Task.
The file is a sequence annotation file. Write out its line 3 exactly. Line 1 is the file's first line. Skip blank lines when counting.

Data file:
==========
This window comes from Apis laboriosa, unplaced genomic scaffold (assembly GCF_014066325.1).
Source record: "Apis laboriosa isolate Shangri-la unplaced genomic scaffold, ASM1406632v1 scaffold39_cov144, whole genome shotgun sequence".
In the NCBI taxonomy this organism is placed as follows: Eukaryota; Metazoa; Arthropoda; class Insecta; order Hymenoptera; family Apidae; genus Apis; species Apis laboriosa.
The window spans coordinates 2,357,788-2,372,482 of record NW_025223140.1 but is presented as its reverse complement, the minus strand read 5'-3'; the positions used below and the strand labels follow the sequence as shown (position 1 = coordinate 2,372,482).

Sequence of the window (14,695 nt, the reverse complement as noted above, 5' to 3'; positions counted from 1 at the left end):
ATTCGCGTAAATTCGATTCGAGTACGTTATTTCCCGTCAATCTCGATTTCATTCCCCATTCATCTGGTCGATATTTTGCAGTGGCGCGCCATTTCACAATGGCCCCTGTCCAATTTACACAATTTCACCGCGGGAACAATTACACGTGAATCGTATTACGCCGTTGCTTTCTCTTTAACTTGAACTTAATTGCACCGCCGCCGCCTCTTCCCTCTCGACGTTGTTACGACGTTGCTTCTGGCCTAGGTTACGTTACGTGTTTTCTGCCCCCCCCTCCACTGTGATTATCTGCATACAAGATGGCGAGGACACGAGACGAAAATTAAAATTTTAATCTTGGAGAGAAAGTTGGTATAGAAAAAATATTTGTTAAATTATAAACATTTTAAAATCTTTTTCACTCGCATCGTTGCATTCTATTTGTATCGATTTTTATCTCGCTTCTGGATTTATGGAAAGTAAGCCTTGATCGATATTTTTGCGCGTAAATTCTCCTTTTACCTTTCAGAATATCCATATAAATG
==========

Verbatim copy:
In the NCBI taxonomy this organism is placed as follows: Eukaryota; Metazoa; Arthropoda; class Insecta; order Hymenoptera; family Apidae; genus Apis; species Apis laboriosa.